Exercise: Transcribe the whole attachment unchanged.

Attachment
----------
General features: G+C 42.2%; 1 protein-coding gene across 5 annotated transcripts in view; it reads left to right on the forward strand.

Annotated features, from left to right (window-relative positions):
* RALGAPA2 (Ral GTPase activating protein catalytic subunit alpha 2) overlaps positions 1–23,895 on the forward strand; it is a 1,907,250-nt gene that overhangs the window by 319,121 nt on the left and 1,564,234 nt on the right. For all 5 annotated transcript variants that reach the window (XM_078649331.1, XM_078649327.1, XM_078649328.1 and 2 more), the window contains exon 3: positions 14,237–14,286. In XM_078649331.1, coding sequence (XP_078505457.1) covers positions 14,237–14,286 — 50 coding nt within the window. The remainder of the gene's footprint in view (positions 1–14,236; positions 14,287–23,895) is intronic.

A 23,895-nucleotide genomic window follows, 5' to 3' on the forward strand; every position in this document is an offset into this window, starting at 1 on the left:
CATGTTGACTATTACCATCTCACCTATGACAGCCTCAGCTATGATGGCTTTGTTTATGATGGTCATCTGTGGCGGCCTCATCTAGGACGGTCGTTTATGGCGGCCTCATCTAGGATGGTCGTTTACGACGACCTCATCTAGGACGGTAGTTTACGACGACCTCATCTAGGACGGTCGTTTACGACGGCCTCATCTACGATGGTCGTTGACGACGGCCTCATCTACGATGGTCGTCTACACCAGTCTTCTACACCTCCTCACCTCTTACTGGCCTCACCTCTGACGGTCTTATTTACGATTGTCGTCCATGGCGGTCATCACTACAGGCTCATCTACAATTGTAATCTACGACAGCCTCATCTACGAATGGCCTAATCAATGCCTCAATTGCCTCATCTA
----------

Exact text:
General features: G+C 42.2%; 1 protein-coding gene across 5 annotated transcripts in view; it reads left to right on the forward strand.

Annotated features, from left to right (window-relative positions):
* RALGAPA2 (Ral GTPase activating protein catalytic subunit alpha 2) overlaps positions 1–23,895 on the forward strand; it is a 1,907,250-nt gene that overhangs the window by 319,121 nt on the left and 1,564,234 nt on the right. For all 5 annotated transcript variants that reach the window (XM_078649331.1, XM_078649327.1, XM_078649328.1 and 2 more), the window contains exon 3: positions 14,237–14,286. In XM_078649331.1, coding sequence (XP_078505457.1) covers positions 14,237–14,286 — 50 coding nt within the window. The remainder of the gene's footprint in view (positions 1–14,236; positions 14,287–23,895) is intronic.

A 23,895-nucleotide genomic window follows, 5' to 3' on the forward strand; every position in this document is an offset into this window, starting at 1 on the left:
CATGTTGACTATTACCATCTCACCTATGACAGCCTCAGCTATGATGGCTTTGTTTATGATGGTCATCTGTGGCGGCCTCATCTAGGACGGTCGTTTATGGCGGCCTCATCTAGGATGGTCGTTTACGACGACCTCATCTAGGACGGTAGTTTACGACGACCTCATCTAGGACGGTCGTTTACGACGGCCTCATCTACGATGGTCGTTGACGACGGCCTCATCTACGATGGTCGTCTACACCAGTCTTCTACACCTCCTCACCTCTTACTGGCCTCACCTCTGACGGTCTTATTTACGATTGTCGTCCATGGCGGTCATCACTACAGGCTCATCTACAATTGTAATCTACGACAGCCTCATCTACGAATGGCCTAATCAATGCCTCAATTGCCTCATCTA